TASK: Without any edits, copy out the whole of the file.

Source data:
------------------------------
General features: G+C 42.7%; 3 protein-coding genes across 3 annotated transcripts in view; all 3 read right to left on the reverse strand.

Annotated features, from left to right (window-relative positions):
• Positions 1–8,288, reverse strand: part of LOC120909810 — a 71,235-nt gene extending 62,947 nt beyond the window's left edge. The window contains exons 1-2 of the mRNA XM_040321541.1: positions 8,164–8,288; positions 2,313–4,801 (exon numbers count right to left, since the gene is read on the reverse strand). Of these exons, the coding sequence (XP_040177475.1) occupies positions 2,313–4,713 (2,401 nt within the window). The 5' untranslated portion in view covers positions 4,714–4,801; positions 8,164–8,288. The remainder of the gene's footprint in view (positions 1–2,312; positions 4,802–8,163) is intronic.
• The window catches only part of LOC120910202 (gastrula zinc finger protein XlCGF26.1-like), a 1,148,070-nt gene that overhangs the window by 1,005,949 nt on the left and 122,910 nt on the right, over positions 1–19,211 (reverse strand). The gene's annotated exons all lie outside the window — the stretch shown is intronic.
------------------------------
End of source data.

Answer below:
General features: G+C 42.7%; 3 protein-coding genes across 3 annotated transcripts in view; all 3 read right to left on the reverse strand.

Annotated features, from left to right (window-relative positions):
• Positions 1–8,288, reverse strand: part of LOC120909810 — a 71,235-nt gene extending 62,947 nt beyond the window's left edge. The window contains exons 1-2 of the mRNA XM_040321541.1: positions 8,164–8,288; positions 2,313–4,801 (exon numbers count right to left, since the gene is read on the reverse strand). Of these exons, the coding sequence (XP_040177475.1) occupies positions 2,313–4,713 (2,401 nt within the window). The 5' untranslated portion in view covers positions 4,714–4,801; positions 8,164–8,288. The remainder of the gene's footprint in view (positions 1–2,312; positions 4,802–8,163) is intronic.
• The window catches only part of LOC120910202 (gastrula zinc finger protein XlCGF26.1-like), a 1,148,070-nt gene that overhangs the window by 1,005,949 nt on the left and 122,910 nt on the right, over positions 1–19,211 (reverse strand). The gene's annotated exons all lie outside the window — the stretch shown is intronic.